11th Circuit blocks Miccosukee Tribe from collecting award
The Miccosukee Tribe of Florida can't turn to the federal court system to enforce a tribal court judgment, the 11th Circuit Court of Appeals said in a decision last week.

The tribe and Kraus-Anderson Construction Co. went to tribal court over disputed payments. The tribe eventually won a judgment for $1.65 million against the company's claim of $7 million.

The tribe filed suit in federal court when the company refused to pay. A federal judge dismissed the lawsuit, saying the company was denied due process because the tribal council acts as the tribal court of appeals and refused to hear the case.

The 11th Circuit, however, said the federal court system lacked jurisdiction over the matter altogether. Even though both the tribe and the company agreed the dispute arose under federal common law, the court said the tribe failed to state a claim.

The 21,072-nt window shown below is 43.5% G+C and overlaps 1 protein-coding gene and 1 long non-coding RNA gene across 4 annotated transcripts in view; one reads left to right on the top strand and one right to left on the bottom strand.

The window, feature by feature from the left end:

"The Supreme Court has made clear, however, that vague assertions by Indian-tribe plaintiffs regarding federal common law to support federal question jurisdiction will not suffice," the decision stated.

"Likewise, here, the tribe has failed to explain the specific prescription of federal common law that enables it to maintain an action to enforce a judgment handed down by a tribal court in a proceeding to which the defendant consented by contract," the court said.

Get the Story:
Tribe Can't Enforce $1.6M Judgment Against Builder (Couthouse News Service 6/3)

11th Circuit Decision:
Miccosukee Tribe of Indians v. Kraus-Anderson Company (May 28, 2010)